"It's just simple economics that if you build more airplanes you get a production line that's at [its optimum] rate, and the airplane and engine are just going to cost less. What I want to try and do is to keep everyone on their commitments to buy airplanes when they say they're going to buy airplanes. It does nobody any good when an international partner or a US service pushes their order to the right. Every time that someone delays an airplane, everybody else that didn't [delay] sees their costs go up," he explained.

"[To stop this] over the next three to four years we are looking to find a way to incentivise those partners that already know how many airplanes they are going to buy and who already have the commitment from their government, to lock them into a block buy that is similar to a multi-year buy in the US. This gives them a much lower price on their aircraft, [and] it stabilises industry as they know what they are going to be building over the next three to four years, which allows them to invest even further to again drive down costs. It also allows those partners that have not committed to see what the price of the aircraft could look like if they did."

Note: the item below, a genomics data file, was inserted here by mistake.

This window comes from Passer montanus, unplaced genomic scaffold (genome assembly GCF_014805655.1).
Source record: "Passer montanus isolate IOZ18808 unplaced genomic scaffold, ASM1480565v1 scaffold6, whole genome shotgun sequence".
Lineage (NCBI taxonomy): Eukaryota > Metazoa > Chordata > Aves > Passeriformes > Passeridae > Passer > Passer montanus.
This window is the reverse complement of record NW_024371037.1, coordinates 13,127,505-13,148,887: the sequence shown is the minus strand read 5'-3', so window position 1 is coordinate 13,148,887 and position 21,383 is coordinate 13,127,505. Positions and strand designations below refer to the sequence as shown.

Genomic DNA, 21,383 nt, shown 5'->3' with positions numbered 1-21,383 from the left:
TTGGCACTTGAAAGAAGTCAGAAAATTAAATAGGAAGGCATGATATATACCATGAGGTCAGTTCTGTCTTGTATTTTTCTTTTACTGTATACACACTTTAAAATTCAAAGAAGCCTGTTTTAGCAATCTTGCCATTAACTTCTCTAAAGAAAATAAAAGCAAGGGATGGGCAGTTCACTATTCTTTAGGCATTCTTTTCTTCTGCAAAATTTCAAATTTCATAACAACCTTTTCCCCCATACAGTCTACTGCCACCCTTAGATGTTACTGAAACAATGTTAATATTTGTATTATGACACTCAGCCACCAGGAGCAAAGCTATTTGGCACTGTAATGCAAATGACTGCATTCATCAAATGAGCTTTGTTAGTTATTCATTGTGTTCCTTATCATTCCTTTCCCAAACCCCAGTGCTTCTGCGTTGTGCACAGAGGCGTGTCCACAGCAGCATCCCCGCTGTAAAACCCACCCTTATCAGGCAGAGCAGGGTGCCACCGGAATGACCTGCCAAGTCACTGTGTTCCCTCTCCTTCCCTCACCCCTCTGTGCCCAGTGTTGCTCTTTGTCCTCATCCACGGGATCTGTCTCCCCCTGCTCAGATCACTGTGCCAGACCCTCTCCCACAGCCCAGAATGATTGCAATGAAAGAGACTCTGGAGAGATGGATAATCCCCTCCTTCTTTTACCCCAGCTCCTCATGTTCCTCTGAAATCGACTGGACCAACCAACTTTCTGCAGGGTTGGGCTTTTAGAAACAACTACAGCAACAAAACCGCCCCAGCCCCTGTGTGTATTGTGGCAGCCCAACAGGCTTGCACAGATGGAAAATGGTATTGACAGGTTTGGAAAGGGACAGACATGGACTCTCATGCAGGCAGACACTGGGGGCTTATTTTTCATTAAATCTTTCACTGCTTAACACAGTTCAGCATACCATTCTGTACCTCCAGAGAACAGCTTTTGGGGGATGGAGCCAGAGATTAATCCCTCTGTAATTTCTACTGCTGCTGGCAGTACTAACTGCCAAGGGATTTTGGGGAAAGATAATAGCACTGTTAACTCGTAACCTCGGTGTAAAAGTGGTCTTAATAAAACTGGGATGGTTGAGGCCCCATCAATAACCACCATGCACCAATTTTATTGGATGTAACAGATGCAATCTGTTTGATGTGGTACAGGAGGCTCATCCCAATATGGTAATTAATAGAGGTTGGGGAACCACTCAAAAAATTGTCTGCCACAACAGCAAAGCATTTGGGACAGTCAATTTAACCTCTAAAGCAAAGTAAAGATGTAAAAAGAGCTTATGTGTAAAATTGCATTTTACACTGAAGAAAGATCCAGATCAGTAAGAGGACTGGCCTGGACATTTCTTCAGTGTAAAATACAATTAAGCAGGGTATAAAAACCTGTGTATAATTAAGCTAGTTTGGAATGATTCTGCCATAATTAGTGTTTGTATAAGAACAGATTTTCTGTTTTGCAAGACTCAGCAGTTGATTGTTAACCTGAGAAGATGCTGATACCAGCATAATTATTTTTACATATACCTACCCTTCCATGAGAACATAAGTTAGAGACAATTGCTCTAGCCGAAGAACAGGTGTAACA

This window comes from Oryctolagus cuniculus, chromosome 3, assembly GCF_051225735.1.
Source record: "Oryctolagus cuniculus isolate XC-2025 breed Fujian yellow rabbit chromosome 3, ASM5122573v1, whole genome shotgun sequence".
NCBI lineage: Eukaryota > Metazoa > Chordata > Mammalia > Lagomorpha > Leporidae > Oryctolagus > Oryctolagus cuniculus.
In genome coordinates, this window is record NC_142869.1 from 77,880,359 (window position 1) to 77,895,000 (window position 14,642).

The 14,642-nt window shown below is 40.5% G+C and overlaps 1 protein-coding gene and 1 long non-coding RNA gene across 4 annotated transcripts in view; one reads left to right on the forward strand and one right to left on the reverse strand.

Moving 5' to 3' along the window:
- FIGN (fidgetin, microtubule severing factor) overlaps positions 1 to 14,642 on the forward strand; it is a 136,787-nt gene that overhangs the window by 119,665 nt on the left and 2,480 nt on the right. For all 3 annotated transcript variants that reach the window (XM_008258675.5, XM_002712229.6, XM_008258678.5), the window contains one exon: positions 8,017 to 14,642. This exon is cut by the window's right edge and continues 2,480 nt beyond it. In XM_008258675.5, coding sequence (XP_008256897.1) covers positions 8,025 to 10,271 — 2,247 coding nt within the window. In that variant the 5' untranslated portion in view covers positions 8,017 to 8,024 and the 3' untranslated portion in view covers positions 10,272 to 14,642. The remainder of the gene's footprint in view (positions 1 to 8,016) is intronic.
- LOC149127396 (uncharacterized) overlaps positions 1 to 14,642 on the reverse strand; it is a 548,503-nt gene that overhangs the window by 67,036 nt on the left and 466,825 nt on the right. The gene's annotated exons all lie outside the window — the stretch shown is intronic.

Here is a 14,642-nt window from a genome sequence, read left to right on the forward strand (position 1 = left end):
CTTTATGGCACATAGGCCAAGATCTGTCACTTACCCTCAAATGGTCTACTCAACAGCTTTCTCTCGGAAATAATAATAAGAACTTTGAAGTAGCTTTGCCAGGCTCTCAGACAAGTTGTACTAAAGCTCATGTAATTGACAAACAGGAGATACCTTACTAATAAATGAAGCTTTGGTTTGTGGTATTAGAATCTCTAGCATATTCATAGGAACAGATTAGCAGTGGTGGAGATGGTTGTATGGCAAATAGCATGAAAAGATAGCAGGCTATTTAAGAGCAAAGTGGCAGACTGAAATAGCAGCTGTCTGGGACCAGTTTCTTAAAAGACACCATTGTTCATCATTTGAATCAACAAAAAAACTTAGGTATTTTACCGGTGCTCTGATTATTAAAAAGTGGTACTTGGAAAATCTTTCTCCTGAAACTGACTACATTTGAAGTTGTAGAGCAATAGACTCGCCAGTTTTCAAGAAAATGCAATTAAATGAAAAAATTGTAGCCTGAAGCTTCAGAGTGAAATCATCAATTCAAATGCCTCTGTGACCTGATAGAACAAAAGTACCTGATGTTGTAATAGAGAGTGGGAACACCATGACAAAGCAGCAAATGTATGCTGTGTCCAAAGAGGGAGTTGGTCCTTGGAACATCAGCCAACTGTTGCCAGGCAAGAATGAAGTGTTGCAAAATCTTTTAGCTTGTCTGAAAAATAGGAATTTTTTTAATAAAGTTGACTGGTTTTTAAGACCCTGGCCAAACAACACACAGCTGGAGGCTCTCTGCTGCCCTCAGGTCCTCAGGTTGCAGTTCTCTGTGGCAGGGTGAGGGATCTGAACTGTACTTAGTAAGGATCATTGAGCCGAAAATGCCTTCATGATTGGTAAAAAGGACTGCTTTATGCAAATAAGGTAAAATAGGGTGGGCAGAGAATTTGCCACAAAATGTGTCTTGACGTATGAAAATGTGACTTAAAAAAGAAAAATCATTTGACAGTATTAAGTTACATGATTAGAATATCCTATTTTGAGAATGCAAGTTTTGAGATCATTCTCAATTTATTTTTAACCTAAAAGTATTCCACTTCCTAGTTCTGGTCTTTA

Gen Bogdan also revealed other measures being taken or planned. "What are we doing today to drive costs down so that our partners can know that this airplane is affordable?" he noted. "In 2013 we stood up a reliability and maintainability programme [for the aircraft and engine] which should reduce [sustainment] costs to the tunes of tens-of-millions of dollars over the next three or four years. We need to attack those sustainment problems now, because if you wait until you are producing 150-180 planes a year then it's too late and too costly to make the required changes. We're hitting that with earnest now."

Gen Bogdan added that these and other measures are all geared at driving costs down to the point where affordability is no longer seen as an issue for the programme, exclaiming: "Boy, do I want to get away from being called the trillion dollar airplane!"